Sunday, 3 December 2017

Louise Ege, Book-Breaker


After Otto Ege's early death in 1951, his widow Louise inherited his estate, of which much of the value was his collection of medieval manuscript leaves. At the time of his death he had apparently done all the groundwork to prepare the portfolios of "Fifty Original Leaves", but did not live long enough to start marketing and selling them. In a previous post I looked at an example of Louise's attempts to market portfolios after his death.

It is usually assumed or implied that she sold leaves from books that he had already broken up, and that her role after his death was simply to try to recover the money that he had invested in the collection, but I have recently identified an example of a book that she apparently bought and broke herself.

The image above shows an initial on a single leaf from a 13th-century French Bible, whose provenance I have recently been researching. From the dimensions, number of lines per page, etc., we can trace this leaf to a Bible whose 70-leaf carcass was sold at Sotheby's, 26 November 1985, lot 54, among a large group (lots 39-92) of "Manuscripts from the Collection of Otto F. Ege (1888-1951)". It is identifiable as no. 245 in Scott Gwara's Handlist of Ege MSS. [1]

The Sotheby's catalogue describes and reproduces the final leaf of the manuscript, on which there was "an interesting mnemonic account of Henry the monk", spelled "Heinricus", and mentioning "Frisia, Saxony, Westphalia, Bavaria, Suebia, etc.":

The natural assumption is that Otto Ege broke the book, but in fact it was demonstrably still intact the year following his death on 17 June 1951: it appears in Erik von Scherling's Rotulus6 (1952):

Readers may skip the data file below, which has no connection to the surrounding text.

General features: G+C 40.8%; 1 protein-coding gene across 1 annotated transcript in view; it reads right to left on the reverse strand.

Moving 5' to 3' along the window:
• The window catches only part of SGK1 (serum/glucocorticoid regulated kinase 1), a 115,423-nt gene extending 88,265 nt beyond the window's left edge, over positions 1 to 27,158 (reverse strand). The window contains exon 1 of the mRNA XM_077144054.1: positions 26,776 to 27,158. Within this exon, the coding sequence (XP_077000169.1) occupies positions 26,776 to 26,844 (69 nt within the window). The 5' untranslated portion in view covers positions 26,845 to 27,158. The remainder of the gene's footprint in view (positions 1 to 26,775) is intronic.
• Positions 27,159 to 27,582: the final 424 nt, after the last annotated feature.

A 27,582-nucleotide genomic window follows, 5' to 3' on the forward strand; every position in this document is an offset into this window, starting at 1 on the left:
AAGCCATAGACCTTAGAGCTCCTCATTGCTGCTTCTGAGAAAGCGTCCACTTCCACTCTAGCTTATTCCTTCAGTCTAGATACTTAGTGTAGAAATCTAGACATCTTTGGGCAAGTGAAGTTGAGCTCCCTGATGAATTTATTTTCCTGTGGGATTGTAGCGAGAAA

and can be recognised by the long quotation from a passage by "Heinricus monachus", mentioning "frisones, saxones, westfalii, bavari, suevis ..." (etc). This text on its own is not enough to confirm that the bibles are one and the same (it is by no means unique, and appears in a number of manuscripts from the 12th century onwards [2]), but the dimensions, number of lines, etc. are the same, and there is a plate in which one can compare the script and decoration:

Presumably on the basis of the "Heinricus monachus" text, von Scherling attributed the book to the Rhineland, and as there is only one Bible among those known to have been in the Ege collection attributed to the Rhineland, it must be the one from which Mrs Ege records selling single leaves in August 1956 from the gift shop at the Memphis Brooks Museum, for $4 or $5 each, described as “1275 Germany Rhineland Bible”; no. 12 in this image [2]:
The von Scherling description provides us with another piece of provenance information; it states "old ex-libris stamp in margin of fol. 1v: Bibliotheca Oelrichsiana", which doubtless refers to a stamp like this:
indicating that the book belonged to Johann Carl Conrad Oelrichs (1722–1798), Berlin-born lawyer, historian, and professor of the University of Szczecin, Poland.



[1] Scott Gwara, Otto Ege’s Manuscripts: A Study of Ege’s Manuscript Collections, Portfolios, and Retail Trade, with a Comprehensive Handlist of Manuscripts Collected or Sold (Cayce, SC: De Brailes, 2013), p. 183.

[2] It was edited by Bernhard Bischoff, ‘Ostertagtexte und Intervalltafeln’, in Mittelalterliche Studien: Ausgewählte Aufsätze zur Schriftkunde und Literaturgeschichte, II (Stuttgart, 1967), pp. 194–227 at 220–21: ‘3. Tabula Henrici (Estomihi-Intervalle für 1184–1348’).

[2] This image is Gwara, op. cit., p. 214.

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